• That chromosomes move apart and spindles form during mitosis
• The correct shapes and attributes of chromosomes and spindles
• That sexual reproduction starts with the formation of germ cells
• That germ cells reproduce by a process unique to themselves
• That eggs live longer than other cells
• The correct configuration and attributes of DNA

Given the tribal nature of Dogon society, we might be inclined-as was Carl Sagan-to ascribe any apparent Dogon scientific knowledge to recent contacts with modern cultures. However, upon closer examination, we see that this point of view simply does not hold water. The Dogon cosmological system conveys scientific meaning through a complex system of mythological themes, symbols, storylines, and words.

Time and again, we have shown that these same symbolic elements existed in similar form among the 5,000-year-old mythologies of early cultures from widely separated regions of the earth. The suggestion that this science was conveyed to the Dogon through modern contacts does not adequately explain the presence of these same well-known symbols in ancient myths. The Dogon also profess knowledge of a number of scientific facts that were not known, and others that were not even proposed, by modern science when they were documented by Griaule and Dieterlen in the 1930s, 1940s, and 1950s. These statements of apparent fact also serve to undermine any suggestion that the Dogon could have derived their knowledge from contact with modern sources.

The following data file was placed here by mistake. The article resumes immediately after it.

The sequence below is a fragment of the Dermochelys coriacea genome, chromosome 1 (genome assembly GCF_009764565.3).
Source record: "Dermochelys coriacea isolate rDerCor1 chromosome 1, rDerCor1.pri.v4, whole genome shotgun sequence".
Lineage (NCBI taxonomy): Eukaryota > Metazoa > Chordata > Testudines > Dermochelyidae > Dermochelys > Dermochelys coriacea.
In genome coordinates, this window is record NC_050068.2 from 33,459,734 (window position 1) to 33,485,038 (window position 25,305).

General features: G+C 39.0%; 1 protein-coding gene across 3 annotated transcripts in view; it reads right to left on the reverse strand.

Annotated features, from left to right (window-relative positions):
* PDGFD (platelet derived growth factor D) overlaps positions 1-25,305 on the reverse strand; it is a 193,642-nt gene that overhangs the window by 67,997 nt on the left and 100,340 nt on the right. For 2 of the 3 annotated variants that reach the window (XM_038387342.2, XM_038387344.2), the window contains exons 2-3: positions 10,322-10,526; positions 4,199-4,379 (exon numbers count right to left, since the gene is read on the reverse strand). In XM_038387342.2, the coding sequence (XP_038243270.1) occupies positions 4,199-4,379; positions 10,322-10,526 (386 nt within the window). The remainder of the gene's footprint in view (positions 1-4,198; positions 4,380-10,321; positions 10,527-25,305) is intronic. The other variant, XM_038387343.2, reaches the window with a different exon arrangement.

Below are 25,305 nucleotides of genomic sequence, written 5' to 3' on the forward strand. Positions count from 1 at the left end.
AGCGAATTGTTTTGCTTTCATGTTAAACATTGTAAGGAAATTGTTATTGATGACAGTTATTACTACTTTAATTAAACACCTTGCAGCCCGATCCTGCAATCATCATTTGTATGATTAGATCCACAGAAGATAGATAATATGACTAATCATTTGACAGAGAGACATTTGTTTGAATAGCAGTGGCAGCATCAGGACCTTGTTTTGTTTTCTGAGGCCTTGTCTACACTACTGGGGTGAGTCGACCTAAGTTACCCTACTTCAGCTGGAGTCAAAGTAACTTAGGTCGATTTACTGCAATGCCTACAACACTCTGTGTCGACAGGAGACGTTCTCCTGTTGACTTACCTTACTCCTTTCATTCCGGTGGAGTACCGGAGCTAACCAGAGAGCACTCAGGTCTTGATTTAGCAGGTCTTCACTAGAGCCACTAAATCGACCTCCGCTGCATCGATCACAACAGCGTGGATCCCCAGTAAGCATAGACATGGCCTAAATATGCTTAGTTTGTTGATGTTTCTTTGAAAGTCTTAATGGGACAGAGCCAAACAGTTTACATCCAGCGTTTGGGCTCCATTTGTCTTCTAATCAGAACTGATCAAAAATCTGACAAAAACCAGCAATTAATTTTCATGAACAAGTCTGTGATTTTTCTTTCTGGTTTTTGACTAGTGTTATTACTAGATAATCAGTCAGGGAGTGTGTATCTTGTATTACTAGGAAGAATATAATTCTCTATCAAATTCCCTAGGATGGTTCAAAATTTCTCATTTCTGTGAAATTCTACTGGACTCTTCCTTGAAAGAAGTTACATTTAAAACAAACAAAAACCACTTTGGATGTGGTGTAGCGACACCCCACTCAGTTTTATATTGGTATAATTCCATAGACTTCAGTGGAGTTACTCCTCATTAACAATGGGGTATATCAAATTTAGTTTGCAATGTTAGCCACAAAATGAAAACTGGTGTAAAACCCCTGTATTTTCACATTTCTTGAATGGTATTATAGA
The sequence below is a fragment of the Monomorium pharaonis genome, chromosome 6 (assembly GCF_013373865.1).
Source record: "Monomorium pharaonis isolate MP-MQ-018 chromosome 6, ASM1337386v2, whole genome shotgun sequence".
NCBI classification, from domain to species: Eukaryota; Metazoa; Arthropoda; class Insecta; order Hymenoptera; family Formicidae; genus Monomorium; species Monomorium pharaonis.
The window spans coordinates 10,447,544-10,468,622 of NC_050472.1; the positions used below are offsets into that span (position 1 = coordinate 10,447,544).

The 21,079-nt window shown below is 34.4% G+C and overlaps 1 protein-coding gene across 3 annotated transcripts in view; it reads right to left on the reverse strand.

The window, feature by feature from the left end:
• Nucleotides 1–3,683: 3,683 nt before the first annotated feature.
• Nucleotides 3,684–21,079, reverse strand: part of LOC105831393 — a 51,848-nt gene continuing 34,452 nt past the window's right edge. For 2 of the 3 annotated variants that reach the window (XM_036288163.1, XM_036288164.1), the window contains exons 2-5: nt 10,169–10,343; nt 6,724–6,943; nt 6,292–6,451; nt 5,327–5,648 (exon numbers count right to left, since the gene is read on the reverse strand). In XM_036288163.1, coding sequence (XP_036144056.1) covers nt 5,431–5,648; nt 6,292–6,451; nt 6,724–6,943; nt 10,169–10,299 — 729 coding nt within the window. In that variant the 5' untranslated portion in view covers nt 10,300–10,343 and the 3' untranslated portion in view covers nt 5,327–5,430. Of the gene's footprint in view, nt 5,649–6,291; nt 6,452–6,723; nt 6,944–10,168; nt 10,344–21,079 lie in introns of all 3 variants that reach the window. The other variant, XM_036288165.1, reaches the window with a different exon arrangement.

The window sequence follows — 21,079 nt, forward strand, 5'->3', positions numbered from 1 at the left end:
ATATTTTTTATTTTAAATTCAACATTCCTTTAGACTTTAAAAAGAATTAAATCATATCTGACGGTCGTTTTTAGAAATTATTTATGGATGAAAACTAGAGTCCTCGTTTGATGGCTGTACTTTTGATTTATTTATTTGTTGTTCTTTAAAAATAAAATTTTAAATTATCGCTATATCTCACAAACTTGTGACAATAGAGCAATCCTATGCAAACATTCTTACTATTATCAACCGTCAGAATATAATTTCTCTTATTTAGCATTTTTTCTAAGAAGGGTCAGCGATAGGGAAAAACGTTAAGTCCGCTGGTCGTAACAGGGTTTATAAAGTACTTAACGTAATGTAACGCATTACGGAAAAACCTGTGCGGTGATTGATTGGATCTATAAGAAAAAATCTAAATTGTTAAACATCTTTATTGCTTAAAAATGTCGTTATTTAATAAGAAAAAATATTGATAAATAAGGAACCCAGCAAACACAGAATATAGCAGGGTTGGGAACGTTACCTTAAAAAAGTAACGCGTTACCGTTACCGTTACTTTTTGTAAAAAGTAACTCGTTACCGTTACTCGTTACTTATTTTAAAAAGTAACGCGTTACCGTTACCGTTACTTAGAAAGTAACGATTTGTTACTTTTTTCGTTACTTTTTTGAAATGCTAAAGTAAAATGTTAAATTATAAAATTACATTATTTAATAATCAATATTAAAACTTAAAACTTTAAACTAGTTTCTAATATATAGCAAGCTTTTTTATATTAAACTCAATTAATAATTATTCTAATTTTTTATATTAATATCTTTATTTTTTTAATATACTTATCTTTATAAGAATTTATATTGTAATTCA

It is important to note that Dogon society carries with it ample signs of an ancient lineage. This can be readily seen in the cultural and linguistic similarities between the Dogon and the people of ancient Egypt, which would be expected of two closely related cultures. The concurrence of these same cultural features among the Amazigh, whose culture is known to date from the earliest days of ancient Egypt, argues in favor of a long history for the Dogon. The Dogon people also observe more than a fair share of rituals and traditions typically associated with ancient Egypt and other elder societies, such as the cultural imperative to build aligned structures, the use of a 360-day calendar, and so on. Other likely relationships to ancient Egypt can be seen in Dogon agricultural practices, in their societal reverence for ancestors, in their peculiarly Egyptian-like civic organization, and in details of their astronomical knowledge.

Other aspects of Dogon cosmology argue for an early relationship between the Dogon and ancient Egyptian mythological systems. For instance, the Dogon tradition of eight ancestors seems to bear a relationship to the Egyptian Ogdoad, and yet the Dogon do not assign actual god or goddess names to these ancestors.

Likewise, there seems to be a relationship between Dogon cosmological drawings and the shapes of various Egyptian glyphs, yet among the Dogon, these drawings have never taken on the status of an actual written language. Dada, the Dogon spider who weaves matter and whose name means “mother” in the Dogon language, exhibits many of the classical attributes of the Egyptian (and Amazigh) goddess Neith.